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United States Court of Appeals,Eleventh Circuit.

James E. POWELL, on behalf of himself and all others present and former employees similarly situated, Russell R. Smith, Plaintiffs-Appellants, v. STATE OF FLORIDA, Lawton Chiles, Governor, William Linder, Secretary, Secretary of the Department of Management Services, Defendants-Appellees.

No. 96-5119.

Decided: January 09, 1998

Before TJOFLAT and BIRCH, Circuit Judges, and RONEY, Senior Circuit Judge. Brenda J. Carter, Ft. Lauderdale, FL, Earl L. Denney, Jr., Searcy, Denney, Scarola, Barnhart & Shipley, W. Palm Beach, FL, for Plaintiffs-Appellants. Robert A. Butterworth, Atty. Gen., Hollywood, FL, Louis F. Hubener, Asst. Atty. Gen., Tallahassee, FL, for Defendants-Appellees.

Plaintiff, James E. Powell, attempting to bring a class action, sued the State of Florida for back wages for overtime work and for injunctive enforcement of the Fair Labor Standards Act, 29 U.S.C. §§ 201-219 (1994).   He alleges that he and his alleged class members were misclassified as “excluded” employees for the purpose of not paying overtime wages for overtime hours that they worked.

 The district court properly dismissed the claim for unpaid overtime wages based on the State's Eleventh Amendment immunity.  Seminole Tribe of Florida v. Florida, 517 U.S. 44, 116 S.Ct. 1114, 134 L.Ed.2d 252 (1996).   See Quillin v. Oregon, 127 F.3d 1136, 1137 (9th Cir.1997);  Close v. New York, 125 F.3d 31, 36 (2d Cir.1997);  Mills v. Maine, 118 F.3d 37, 40 (1st Cir.1997);  Aaron v. Kansas, 115 F.3d 813, 814 (10th Cir.1997);  Raper v. Iowa, 115 F.3d 623, 624 (8th Cir.1997);   Balgowan v. New Jersey, 115 F.3d 214, 217 (3d Cir.1997);  Moad v. Arkansas State Police Dep't, 111 F.3d 585, 586 (8th Cir.1997);  Wilson-Jones v. Caviness, 99 F.3d 203, 210 (6th Cir.1996), reh'g denied and amended by 107 F.3d 358 (6th Cir.1997).   Compare Timmer v. Michigan Dep't of Commerce, 104 F.3d 833, 838-40 (6th Cir.1997) (no Eleventh Amendment immunity from suits brought under the Equal Pay Act because that Act could have been passed pursuant to Congress's Fourteenth Amendment powers).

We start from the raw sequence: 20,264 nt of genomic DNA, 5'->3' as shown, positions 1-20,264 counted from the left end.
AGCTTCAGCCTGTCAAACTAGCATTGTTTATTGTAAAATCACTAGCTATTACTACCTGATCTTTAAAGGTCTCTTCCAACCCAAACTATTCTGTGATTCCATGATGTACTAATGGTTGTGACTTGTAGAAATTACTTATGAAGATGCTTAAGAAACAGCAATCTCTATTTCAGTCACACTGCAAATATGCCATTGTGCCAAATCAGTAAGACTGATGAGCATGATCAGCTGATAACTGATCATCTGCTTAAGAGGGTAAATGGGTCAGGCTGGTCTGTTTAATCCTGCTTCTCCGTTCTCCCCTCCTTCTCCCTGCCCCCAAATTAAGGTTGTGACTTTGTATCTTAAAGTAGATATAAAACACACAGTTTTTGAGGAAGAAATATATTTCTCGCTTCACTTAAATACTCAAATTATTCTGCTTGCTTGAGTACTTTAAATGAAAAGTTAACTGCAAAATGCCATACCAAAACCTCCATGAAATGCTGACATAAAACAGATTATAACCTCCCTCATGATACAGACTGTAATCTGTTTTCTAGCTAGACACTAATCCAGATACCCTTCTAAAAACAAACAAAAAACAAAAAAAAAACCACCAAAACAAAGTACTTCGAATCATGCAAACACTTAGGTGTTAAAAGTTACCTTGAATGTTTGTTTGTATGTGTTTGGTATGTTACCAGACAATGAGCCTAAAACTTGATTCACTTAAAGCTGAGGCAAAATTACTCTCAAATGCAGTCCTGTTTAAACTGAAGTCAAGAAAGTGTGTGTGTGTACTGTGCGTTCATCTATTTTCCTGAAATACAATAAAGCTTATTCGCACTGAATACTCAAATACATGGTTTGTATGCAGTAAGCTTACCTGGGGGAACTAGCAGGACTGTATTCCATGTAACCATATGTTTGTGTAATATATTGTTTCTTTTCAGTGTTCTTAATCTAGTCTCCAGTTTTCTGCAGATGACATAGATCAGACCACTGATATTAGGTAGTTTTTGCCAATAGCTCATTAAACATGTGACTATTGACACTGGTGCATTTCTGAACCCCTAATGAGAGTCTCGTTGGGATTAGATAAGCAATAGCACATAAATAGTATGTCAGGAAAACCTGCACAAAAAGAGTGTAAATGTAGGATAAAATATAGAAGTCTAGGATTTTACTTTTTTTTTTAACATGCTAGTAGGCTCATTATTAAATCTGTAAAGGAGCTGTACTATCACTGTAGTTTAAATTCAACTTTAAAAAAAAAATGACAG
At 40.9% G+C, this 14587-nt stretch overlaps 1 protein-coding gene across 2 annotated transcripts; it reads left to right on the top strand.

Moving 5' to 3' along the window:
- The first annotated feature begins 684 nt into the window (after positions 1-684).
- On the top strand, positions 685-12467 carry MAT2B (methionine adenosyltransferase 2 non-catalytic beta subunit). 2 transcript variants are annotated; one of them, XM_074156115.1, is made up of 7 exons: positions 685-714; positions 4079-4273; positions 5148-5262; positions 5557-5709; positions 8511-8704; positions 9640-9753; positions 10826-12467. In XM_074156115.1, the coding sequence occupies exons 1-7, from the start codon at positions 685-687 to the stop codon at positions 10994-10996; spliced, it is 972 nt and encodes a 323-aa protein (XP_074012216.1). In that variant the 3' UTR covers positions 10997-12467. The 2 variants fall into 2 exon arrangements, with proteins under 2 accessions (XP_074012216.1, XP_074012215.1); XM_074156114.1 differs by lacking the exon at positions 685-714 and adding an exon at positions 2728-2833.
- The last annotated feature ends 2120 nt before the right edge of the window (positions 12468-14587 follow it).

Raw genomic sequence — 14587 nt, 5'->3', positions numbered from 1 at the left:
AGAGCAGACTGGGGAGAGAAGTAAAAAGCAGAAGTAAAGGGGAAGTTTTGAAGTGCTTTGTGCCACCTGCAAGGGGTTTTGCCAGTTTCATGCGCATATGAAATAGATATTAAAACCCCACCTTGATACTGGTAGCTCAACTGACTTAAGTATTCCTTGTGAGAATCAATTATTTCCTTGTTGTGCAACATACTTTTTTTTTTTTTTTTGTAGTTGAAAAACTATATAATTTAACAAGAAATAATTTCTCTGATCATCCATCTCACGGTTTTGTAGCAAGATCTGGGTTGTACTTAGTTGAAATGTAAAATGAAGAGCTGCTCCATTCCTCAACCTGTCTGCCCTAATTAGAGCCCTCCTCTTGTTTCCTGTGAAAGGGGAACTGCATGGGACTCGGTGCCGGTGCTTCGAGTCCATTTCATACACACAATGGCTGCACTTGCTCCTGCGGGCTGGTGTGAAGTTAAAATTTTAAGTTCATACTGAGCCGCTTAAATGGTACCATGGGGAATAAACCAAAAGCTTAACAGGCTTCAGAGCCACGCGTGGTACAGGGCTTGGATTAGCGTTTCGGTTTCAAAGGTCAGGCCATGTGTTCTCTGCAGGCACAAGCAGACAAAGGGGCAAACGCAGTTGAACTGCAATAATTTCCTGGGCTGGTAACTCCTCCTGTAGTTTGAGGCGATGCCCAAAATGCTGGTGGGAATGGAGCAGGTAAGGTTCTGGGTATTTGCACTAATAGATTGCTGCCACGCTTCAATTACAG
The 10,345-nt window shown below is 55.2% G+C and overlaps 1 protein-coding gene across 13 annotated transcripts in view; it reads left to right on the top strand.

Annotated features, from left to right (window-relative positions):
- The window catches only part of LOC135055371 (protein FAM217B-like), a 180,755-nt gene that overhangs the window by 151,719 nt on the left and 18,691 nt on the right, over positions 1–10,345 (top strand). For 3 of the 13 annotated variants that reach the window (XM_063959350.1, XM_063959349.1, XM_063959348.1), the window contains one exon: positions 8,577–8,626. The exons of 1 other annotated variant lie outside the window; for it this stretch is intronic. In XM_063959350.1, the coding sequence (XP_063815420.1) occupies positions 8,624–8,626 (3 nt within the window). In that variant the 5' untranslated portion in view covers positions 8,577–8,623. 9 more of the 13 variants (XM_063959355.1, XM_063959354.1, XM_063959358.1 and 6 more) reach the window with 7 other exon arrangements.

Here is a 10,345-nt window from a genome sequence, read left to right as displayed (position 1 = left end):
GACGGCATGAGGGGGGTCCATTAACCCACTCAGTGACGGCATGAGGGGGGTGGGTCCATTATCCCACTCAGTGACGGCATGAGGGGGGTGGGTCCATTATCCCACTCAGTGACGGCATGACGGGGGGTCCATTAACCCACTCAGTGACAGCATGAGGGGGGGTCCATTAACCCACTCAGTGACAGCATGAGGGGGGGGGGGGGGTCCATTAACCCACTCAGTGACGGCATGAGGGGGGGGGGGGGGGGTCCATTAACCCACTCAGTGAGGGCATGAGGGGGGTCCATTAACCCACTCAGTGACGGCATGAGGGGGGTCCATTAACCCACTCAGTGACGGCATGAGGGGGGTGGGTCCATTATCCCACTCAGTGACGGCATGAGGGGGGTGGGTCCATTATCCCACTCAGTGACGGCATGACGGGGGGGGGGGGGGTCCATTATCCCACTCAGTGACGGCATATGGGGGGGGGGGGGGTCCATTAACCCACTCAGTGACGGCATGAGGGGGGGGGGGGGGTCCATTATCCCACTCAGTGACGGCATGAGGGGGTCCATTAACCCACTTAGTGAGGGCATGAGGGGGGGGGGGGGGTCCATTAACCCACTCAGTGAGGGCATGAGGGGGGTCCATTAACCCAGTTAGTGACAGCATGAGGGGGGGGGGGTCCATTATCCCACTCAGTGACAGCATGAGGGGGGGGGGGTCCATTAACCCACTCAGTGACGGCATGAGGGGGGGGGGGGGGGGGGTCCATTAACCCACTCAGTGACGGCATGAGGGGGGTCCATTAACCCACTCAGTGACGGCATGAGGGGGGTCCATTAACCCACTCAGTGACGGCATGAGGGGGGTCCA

The district court properly held that the right to bring an action for injunctive relief under the Fair Labor Standards Act rests exclusively with the United States Secretary of Labor.   See 29 U.S.C. §§ 211(a), 216(b) (1994);  Reorg. Plan No. 6 of 1950, 15 Fed.Reg. 3174, reprinted in 5 U.S.C.App. at 1469 (1994).   Although this Court has not yet addressed the issue, we follow the decisions of the other circuits which have held that the plain language of the Act provides that the Secretary of Labor has the exclusive right to bring an action for injunctive relief.   See Barrentine v. Arkansas-Best Freight System, 750 F.2d 47, 51 (1984 ) (“only the Secretary is vested with the authority to seek an injunction”);  Morelock v. NCR Corp., 546 F.2d 682, 688 (6th Cir.1976), rev'd on other grounds, 435 U.S. 911, 98 S.Ct. 1463, 55 L.Ed.2d 503 (1978) (“[I]ndividuals are limited to seeking legal remedies and are precluded from obtaining injunctive relief.”);   Powell v. Washington Post Co., 267 F.2d 651, 652 (D.C.Cir.1959) (“In so far as plaintiff's prayer relates to action by the Secretary to restrain violations, the answer is that the appeal is to his discretion.”);   Roberg v. Phipps Estate, 156 F.2d 958, 963 (2d Cir.1946) (“[T]he Administrator has exclusive authority to bring such an [injunction] action.”);  Bowe v. Judson C. Burns, Inc., 137 F.2d 37, 39 (3d Cir.1943) ( “We think it is plain from this language that the right of the administrator to bring an action for injunctive relief is an exclusive right.”).

With this decision, it is apparent that the argument that alleged class members should have been given opt-in notification is moot.



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